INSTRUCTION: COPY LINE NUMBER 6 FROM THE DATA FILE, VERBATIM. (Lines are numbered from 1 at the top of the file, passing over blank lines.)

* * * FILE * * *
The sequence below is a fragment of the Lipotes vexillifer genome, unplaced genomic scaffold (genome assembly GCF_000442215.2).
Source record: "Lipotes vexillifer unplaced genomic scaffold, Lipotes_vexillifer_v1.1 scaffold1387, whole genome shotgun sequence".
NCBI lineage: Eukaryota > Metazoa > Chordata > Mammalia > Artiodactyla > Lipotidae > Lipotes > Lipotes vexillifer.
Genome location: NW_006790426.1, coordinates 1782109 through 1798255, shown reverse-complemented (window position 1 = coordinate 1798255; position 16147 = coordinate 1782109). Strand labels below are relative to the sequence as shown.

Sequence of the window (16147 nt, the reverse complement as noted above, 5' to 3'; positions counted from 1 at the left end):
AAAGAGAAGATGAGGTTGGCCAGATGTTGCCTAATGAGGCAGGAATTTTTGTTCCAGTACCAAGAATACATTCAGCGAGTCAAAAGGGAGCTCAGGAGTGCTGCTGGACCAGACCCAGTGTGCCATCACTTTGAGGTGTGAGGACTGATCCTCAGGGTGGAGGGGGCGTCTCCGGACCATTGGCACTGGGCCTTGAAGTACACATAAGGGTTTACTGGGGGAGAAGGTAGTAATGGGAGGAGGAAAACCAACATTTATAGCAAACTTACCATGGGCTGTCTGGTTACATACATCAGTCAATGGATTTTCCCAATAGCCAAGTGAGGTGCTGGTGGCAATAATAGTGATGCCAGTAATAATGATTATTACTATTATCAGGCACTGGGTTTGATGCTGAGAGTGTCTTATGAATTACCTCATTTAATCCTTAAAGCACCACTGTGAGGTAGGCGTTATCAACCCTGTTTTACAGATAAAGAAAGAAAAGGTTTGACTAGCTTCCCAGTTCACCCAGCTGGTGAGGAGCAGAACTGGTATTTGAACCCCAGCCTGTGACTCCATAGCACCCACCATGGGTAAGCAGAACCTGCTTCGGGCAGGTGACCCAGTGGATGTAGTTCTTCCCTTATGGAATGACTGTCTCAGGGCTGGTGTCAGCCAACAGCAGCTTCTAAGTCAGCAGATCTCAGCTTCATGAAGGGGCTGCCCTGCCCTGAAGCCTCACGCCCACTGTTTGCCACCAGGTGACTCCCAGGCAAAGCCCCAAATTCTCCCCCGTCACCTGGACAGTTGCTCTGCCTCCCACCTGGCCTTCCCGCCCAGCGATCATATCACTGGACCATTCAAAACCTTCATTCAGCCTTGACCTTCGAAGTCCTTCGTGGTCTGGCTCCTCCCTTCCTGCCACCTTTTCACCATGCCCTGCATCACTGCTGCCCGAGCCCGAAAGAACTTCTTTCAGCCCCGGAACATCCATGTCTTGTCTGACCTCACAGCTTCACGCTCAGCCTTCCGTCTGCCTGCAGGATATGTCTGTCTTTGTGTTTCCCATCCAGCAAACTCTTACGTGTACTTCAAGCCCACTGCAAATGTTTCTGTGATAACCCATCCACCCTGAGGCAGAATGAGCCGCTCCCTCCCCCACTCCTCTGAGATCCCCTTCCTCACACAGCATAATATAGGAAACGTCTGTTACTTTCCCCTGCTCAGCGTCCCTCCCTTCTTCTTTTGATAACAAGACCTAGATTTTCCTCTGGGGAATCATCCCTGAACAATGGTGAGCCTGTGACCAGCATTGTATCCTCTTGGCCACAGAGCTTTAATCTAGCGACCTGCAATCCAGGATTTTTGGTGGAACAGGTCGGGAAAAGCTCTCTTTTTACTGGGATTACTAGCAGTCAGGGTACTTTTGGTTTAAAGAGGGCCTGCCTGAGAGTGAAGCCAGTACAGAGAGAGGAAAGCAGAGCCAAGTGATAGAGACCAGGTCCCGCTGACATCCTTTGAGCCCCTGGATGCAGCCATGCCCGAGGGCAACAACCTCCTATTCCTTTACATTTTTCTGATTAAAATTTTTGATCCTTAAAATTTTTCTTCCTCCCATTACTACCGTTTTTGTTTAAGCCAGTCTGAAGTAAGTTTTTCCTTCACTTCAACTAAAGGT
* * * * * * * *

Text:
AAAGAGAAGATGAGGTTGGCCAGATGTTGCCTAATGAGGCAGGAATTTTTGTTCCAGTACCAAGAATACATTCAGCGAGTCAAAAGGGAGCTCAGGAGTGCTGCTGGACCAGACCCAGTGTGCCATCACTTTGAGGTGTGAGGACTGATCCTCAGGGTGGAGGGGGCGTCTCCGGACCATTGGCACTGGGCCTTGAAGTACACATAAGGGTTTACTGGGGGAGAAGGTAGTAATGGGAGGAGGAAAACCAACATTTATAGCAAACTTACCATGGGCTGTCTGGTTACATACATCAGTCAATGGATTTTCCCAATAGCCAAGTGAGGTGCTGGTGGCAATAATAGTGATGCCAGTAATAATGATTATTACTATTATCAGGCACTGGGTTTGATGCTGAGAGTGTCTTATGAATTACCTCATTTAATCCTTAAAGCACCACTGTGAGGTAGGCGTTATCAACCCTGTTTTACAGATAAAGAAAGAAAAGGTTTGACTAGCTTCCCAGTTCACCCAGCTGGTGAGGAGCAGAACTGGTATTTGAACCCCAGCCTGTGACTCCATAGCACCCACCATGGGTAAGCAGAACCTGCTTCGGGCAGGTGACCCAGTGGATGTAGTTCTTCCCTTATGGAATGACTGTCTCAGGGCTGGTGTCAGCCAACAGCAGCTTCTAAGTCAGCAGATCTCAGCTTCATGAAGGGGCTGCCCTGCCCTGAAGCCTCACGCCCACTGTTTGCCACCAGGTGACTCCCAGGCAAAGCCCCAAATTCTCCCCCGTCACCTGGACAGTTGCTCTGCCTCCCACCTGGCCTTCCCGCCCAGCGATCATATCACTGGACCATTCAAAACCTTCATTCAGCCTTGACCTTCGAAGTCCTTCGTGGTCTGGCTCCTCCCTTCCTGCCACCTTTTCACCATGCCCTGCATCACTGCTGCCCGAGCCCGAAAGAACTTCTTTCAGCCCCGGAACATCCATGTCTTGTCTGACCTCACAGCTTCACGCTCAGCCTTCCGTCTGCCTGCAGGATATGTCTGTCTTTGTGTTTCCCATCCAGCAAACTCTTACGTGTACTTCAAGCCCACTGCAAATGTTTCTGTGATAACCCATCCACCCTGAGGCAGAATGAGCCGCTCCCTCCCCCACTCCTCTGAGATCCCCTTCCTCACACAGCATAATATAGGAAACGTCTGTTACTTTCCCCTGCTCAGCGTCCCTCCCTTCTTCTTTTGATAACAAGACCTAGATTTTCCTCTGGGGAATCATCCCTGAACAATGGTGAGCCTGTGACCAGCATTGTATCCTCTTGGCCACAGAGCTTTAATCTAGCGACCTGCAATCCAGGATTTTTGGTGGAACAGGTCGGGAAAAGCTCTCTTTTTACTGGGATTACTAGCAGTCAGGGTACTTTTGGTTTAAAGAGGGCCTGCCTGAGAGTGAAGCCAGTACAGAGAGAGGAAAGCAGAGCCAAGTGATAGAGACCAGGTCCCGCTGACATCCTTTGAGCCCCTGGATGCAGCCATGCCCGAGGGCAACAACCTCCTATTCCTTTACATTTTTCTGATTAAAATTTTTGATCCTTAAAATTTTTCTTCCTCCCATTACTACCGTTTTTGTTTAAGCCAGTCTGAAGTAAGTTTTTCCTTCACTTCAACTAAAGGT